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Supplier management today is widely recognized as a strategic enabler. In today's world of complex business environment and global supply chains, effective management of suppliers not only gives a competitive advantage but also has a direct impact on the organization's bottom line. Such criticality of supplier management makes it important for organizations to constantly evaluate supplier performance, assess risk and find opportunities for improvement in the value chain.
The price-based evaluation of suppliers has long become outdated. Today, organizations need a 360-degree evaluation of suppliers on multiple parameters. Supplier evaluation isn't just limited to procurement but also involves evaluation from multiple internal functions. Such requirements have led organizations to formulate complex key performance indicators (KPI) and supplier performance scorecards necessitating inputs on multiple parameters from different internal stakeholders. Up till recently the supplier performance management (SPM) was manual or based on rudimentary information technology tools which at best could be described as ad hoc, cumbersome and time consuming. These evaluation processes were also plagued by lack of visibility, absence of collaborative platform and process inefficiency.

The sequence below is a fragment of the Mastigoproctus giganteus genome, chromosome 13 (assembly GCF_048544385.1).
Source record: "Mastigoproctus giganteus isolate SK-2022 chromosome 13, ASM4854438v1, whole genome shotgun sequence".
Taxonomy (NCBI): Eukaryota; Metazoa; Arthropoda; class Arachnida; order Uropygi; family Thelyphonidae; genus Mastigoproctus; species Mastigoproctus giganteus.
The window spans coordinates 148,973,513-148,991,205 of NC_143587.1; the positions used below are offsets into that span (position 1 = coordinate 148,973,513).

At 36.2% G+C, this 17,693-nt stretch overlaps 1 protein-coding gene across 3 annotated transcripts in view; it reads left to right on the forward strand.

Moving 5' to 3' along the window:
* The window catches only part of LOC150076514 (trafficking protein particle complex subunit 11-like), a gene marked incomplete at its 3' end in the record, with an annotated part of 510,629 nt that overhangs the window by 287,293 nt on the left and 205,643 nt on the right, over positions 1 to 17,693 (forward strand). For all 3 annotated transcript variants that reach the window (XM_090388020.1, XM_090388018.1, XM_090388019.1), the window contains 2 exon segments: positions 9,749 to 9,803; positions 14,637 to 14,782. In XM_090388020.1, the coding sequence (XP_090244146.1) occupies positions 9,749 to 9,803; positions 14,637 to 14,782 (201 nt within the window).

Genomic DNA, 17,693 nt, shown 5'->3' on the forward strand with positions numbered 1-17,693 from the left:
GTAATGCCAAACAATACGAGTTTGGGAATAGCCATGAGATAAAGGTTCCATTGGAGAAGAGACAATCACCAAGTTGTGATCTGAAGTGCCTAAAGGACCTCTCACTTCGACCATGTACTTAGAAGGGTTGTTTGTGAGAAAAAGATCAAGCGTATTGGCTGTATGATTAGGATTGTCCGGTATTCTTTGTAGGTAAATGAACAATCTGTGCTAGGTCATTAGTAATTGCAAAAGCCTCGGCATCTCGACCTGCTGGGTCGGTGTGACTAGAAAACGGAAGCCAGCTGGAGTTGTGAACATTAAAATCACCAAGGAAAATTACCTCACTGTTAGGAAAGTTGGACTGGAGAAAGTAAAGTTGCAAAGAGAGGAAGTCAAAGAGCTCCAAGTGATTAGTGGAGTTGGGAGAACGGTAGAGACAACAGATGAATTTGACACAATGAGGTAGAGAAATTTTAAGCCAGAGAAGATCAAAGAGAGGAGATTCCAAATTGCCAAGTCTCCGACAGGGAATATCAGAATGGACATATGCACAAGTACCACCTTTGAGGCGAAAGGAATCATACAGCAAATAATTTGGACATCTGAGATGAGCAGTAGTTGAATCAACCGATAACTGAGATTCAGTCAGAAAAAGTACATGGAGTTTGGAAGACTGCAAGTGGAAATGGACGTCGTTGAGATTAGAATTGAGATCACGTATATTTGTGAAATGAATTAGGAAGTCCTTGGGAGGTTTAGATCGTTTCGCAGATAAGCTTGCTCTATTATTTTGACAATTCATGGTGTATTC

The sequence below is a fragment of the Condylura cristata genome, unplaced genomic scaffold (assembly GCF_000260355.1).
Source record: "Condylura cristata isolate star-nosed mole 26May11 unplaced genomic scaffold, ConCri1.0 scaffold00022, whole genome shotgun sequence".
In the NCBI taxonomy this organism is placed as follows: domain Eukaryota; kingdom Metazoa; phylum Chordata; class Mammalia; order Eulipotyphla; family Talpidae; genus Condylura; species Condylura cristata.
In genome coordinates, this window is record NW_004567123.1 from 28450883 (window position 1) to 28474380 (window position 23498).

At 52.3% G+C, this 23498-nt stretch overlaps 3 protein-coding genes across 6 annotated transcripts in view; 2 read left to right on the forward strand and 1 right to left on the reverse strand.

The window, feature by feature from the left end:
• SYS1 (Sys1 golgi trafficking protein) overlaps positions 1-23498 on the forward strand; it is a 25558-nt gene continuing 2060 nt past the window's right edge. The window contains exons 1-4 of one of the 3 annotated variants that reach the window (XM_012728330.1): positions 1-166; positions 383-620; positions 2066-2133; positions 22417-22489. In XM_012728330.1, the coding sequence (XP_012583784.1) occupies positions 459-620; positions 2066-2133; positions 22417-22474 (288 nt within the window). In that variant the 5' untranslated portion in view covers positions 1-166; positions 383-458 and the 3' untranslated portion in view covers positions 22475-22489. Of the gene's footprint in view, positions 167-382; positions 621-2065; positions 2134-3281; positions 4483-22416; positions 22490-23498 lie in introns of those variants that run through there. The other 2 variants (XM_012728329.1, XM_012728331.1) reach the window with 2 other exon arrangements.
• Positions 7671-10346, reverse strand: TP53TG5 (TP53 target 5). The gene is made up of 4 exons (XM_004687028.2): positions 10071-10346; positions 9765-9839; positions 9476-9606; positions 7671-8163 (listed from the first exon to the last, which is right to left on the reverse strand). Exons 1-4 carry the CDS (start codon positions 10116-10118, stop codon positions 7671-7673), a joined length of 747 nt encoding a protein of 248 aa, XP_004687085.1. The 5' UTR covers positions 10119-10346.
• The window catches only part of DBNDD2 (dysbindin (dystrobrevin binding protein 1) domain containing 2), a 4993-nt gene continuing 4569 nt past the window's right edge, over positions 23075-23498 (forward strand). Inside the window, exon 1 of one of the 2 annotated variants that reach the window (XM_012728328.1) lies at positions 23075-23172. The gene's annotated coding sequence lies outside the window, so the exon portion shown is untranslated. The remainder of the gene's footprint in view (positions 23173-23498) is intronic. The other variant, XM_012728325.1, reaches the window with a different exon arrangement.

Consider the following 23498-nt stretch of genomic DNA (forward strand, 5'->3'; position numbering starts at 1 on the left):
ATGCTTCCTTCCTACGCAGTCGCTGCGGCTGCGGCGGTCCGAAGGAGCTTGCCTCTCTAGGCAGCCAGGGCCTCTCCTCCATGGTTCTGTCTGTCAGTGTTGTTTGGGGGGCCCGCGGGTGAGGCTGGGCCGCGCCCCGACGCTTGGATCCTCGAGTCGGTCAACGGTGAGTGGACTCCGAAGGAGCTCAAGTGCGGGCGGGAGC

Thankfully, information technology is rapidly changing the way organizations are evaluating supplier performances. The best-of-breed SPM solutions available today are widely recognized by organizations as important enablers to manage, monitor and find opportunities for collaboration with suppliers. The usually cumbersome, time consuming and opaque processes are now getting a facelift with efficient and simple SPM solutions. However, with the SPM market being largely fragmented and with the availability of a number of solutions to choose from, organizations still require careful deliberation to shortlist a solution which can address their specific requirement in line with the overall objective of supplier management. Here are a few rules which the organization needs to keep in mind while shortlisting an SPM solution.
1. Ease of Use- Simplicity pays! You want a solution which can address SPM while simplifying the process for application users. An elaborate and complex solution may only add to complexity besides adding to the solution's total cost. A simple, easy-to-use solution would minimize training requirement while enabling easy adaptability by application users. User-friendly dashboards, easy data entry/search mechanisms and user-friendly interfaces to define KPIs and scorecards are absolute must-haves for deriving maximum value from an SPM solution. In addition, an efficient SPM tool should also have a simple workflow to create surveys and collate relevant information after the survey. Before finalizing an SPM tool, it is advisable that the organization ask the SPM vendor for hands-on experience with the tool for a limited time. This will allow application users to reasonably assess the tool's adaptability within the organization.